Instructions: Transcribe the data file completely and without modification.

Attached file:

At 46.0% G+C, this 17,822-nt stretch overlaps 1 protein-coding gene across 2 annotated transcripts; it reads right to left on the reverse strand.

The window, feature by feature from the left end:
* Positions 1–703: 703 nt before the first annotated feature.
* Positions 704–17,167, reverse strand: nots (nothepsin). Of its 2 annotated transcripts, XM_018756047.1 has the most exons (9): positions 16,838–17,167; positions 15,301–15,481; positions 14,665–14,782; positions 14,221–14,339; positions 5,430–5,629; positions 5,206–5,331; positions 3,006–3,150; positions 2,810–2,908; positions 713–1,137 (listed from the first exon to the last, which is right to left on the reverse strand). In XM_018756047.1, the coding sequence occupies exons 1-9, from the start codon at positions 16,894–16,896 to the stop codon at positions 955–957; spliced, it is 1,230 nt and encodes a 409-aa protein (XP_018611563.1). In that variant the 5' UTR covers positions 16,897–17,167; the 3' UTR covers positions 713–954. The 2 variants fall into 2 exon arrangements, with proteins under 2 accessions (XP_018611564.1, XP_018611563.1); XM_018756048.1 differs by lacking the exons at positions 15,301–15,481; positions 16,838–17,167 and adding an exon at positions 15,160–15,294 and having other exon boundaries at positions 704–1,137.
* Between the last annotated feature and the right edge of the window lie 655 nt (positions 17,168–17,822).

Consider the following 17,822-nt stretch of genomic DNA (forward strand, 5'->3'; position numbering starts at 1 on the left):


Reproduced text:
At 46.0% G+C, this 17,822-nt stretch overlaps 1 protein-coding gene across 2 annotated transcripts; it reads right to left on the reverse strand.

The window, feature by feature from the left end:
* Positions 1–703: 703 nt before the first annotated feature.
* Positions 704–17,167, reverse strand: nots (nothepsin). Of its 2 annotated transcripts, XM_018756047.1 has the most exons (9): positions 16,838–17,167; positions 15,301–15,481; positions 14,665–14,782; positions 14,221–14,339; positions 5,430–5,629; positions 5,206–5,331; positions 3,006–3,150; positions 2,810–2,908; positions 713–1,137 (listed from the first exon to the last, which is right to left on the reverse strand). In XM_018756047.1, the coding sequence occupies exons 1-9, from the start codon at positions 16,894–16,896 to the stop codon at positions 955–957; spliced, it is 1,230 nt and encodes a 409-aa protein (XP_018611563.1). In that variant the 5' UTR covers positions 16,897–17,167; the 3' UTR covers positions 713–954. The 2 variants fall into 2 exon arrangements, with proteins under 2 accessions (XP_018611564.1, XP_018611563.1); XM_018756048.1 differs by lacking the exons at positions 15,301–15,481; positions 16,838–17,167 and adding an exon at positions 15,160–15,294 and having other exon boundaries at positions 704–1,137.
* Between the last annotated feature and the right edge of the window lie 655 nt (positions 17,168–17,822).

Consider the following 17,822-nt stretch of genomic DNA (forward strand, 5'->3'; position numbering starts at 1 on the left):